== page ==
Dydd Gŵyl Dewi Hapus! as we say in the Land of My Fathers (that’s Welsh for “Happy St David’s Day”). Blessed with soul-stirring hymns and arias, enchanting legends, verdant valleys and a stunning coastline, Wales is also blessed when it comes to world-class literary talent, as this collection dedicated to singing the praises of Welsh wordsmiths reveals. Read on to discover a host of books worth harping on about and cwtching up with (that’s Welsh for a special kind of hug that feels like home).
From esteemed Celtic bards, to outstanding contemporary novelists, Wales has a richly diverse writing tradition that stretches back several hundred years, with The Mabinogion of the 14th-century representing the earliest prose stories of British literature, and Dafydd ap Gwilym considered to be one of Europe’s greatest poets of the Middle Ages. Skipping to the late nineteenth-century, Caerleon-born Arthur Machen was a hugely influential writer of supernatural fiction, made famous - and infamous - by The Great God Pan. In the early twentieth-century Wales gave us flamboyant poet and dramatist Dylan Thomas, and RS Thomas, whose spiritually-charged poetry evokes Wales’s exceptional natural beauty.
Talking of talent for conveying an exceptional sense of place, Welsh historian, journalist and travel writer Jan Morris enjoyed a remarkable career spanning seven decades. At the other end of the spectrum, mention must go to Griff Rhys Jones’ entertaining travel writing and non-fiction. Tonnes of funny fiction writers hail from Wales too, from Monty Python’s Terry Jones, to Holyhead-born comedienne, actress and novelist Dawn French, to Ruth Jones, co-creator of Gavin and Stacey.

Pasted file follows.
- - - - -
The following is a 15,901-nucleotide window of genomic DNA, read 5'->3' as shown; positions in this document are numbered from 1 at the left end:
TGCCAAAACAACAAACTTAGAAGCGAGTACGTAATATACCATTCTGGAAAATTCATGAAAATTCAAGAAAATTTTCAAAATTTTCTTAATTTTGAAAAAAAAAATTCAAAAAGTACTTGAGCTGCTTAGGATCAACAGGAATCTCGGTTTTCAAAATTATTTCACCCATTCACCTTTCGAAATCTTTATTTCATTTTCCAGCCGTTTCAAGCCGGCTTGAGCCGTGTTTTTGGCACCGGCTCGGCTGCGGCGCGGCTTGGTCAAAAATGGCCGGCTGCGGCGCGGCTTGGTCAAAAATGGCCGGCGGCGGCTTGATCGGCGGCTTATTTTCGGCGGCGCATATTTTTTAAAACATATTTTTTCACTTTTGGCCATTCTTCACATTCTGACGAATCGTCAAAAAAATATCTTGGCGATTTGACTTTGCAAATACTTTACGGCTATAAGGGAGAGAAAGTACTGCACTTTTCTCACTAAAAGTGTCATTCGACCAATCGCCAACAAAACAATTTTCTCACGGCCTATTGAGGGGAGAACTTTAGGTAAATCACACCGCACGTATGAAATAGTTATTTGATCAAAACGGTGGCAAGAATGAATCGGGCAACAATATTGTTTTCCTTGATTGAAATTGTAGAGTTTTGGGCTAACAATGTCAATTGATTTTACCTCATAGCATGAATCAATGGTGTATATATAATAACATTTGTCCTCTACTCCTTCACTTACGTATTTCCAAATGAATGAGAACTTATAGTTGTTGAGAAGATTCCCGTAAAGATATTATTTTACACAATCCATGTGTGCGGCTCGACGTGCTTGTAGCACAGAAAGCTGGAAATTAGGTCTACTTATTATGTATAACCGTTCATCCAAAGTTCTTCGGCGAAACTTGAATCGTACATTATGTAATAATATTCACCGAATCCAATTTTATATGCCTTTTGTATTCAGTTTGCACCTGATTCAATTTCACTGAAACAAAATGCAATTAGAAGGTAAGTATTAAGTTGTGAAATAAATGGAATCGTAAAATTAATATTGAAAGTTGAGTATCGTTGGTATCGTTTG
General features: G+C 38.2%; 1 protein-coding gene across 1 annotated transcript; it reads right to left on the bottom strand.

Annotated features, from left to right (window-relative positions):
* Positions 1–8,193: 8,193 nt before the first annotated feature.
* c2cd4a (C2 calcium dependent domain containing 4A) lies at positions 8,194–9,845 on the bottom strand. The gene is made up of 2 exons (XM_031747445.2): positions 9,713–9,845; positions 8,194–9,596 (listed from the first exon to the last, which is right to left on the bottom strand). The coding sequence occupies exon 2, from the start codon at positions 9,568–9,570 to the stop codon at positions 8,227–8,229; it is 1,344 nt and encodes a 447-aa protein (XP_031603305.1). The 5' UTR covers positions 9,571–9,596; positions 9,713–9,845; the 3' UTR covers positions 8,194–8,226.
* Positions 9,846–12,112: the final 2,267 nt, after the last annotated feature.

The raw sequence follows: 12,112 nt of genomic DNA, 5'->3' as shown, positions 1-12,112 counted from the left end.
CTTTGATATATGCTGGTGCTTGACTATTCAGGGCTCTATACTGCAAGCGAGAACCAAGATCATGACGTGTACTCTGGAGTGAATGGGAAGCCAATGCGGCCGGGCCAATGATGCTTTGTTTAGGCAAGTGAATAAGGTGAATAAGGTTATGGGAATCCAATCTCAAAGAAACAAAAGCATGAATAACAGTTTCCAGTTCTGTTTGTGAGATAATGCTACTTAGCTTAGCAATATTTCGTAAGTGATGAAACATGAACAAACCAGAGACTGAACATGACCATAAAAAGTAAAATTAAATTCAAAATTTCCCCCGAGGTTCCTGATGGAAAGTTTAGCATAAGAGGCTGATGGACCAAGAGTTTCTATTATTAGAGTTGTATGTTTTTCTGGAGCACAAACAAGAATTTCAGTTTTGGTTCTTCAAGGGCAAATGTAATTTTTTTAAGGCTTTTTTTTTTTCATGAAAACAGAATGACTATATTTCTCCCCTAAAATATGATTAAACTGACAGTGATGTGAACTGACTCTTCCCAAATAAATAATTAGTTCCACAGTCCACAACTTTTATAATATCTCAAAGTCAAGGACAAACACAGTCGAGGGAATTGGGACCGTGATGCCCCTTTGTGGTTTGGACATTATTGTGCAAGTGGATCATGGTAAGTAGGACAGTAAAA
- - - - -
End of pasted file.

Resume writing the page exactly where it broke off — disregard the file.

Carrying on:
If you’re more into thrillers than funnies, they don’t come bigger than Cardiff-born Ken Follett. His espionage epics and historical page-turners have sold over 170 million copies worldwide. For modern noir, Malcolm Pryce’s novels are highly recommended - they’re a rambunctious romp of Welsh wit and sabre-sharp satire set in Aberystwyth, where there’s only one Private Investigator in the village. Then there’s Dick Francis. Born on a Pembrokeshire farm, the jockey-turned-novelist has been acclaimed as one of the world’s finest thriller writers.
Staying in picturesque Pembrokeshire, Sarah Waters was born in the estuary town of Neyland and has authored several hugely celebrated novels, among them The Little Stranger, a chillingly gothic ghost story that’s been adapted for the big screen. Similarly accoladed, Trezza Azzopardi’s Booker Prize shortlisted novel The Hiding Place draws on the author’s experiences growing up in the Maltese community of Cardiff’s Tiger Bay. For an alternate take on Tiger Bay, Leonora Brito’s Dat’s Love and Other Stories delivers dazzling short stories set in the Bay’s Caribbean community.
A recent personal favourite is Caryl Lewis’s haunting West Wales set novel The Jeweller, published by Honno, an excellent independent press dedicated to publishing writing by Welsh women. Other Honno highlights we’ve loved here at Love Reading include The Seasoning, The Homeless Heart-throb, The Party Wall and Someone Else’s Conflict. On the subject of wonderful Welsh publishers, Cardiff-based Firefly Press publish fabulous books for children and young adults, such as the Branford Boase Award-winning Aubrey and the Terrible Yoot, and the empowering, entertaining Tulip Taylor.
Lastly, since she was born to a Welsh father (albeit on the majestic Caribbean island of Dominica), Wales can lay claim to the incomparable Jean Rhys. Best known for Wide Sargasso Sea, the “My Father” piece in her unfinished autobiography, Smile Please sees Rhys ponder her Welsh roots and family, while “Overture and Beginners Please” in Sleep It Off Lady sees the autobiographical main character “packed off to responsible Aunt Clare in Wales”.
Wales’ green, green grass of home is certainly lush with literary fruit - read on to sample some of our favourites.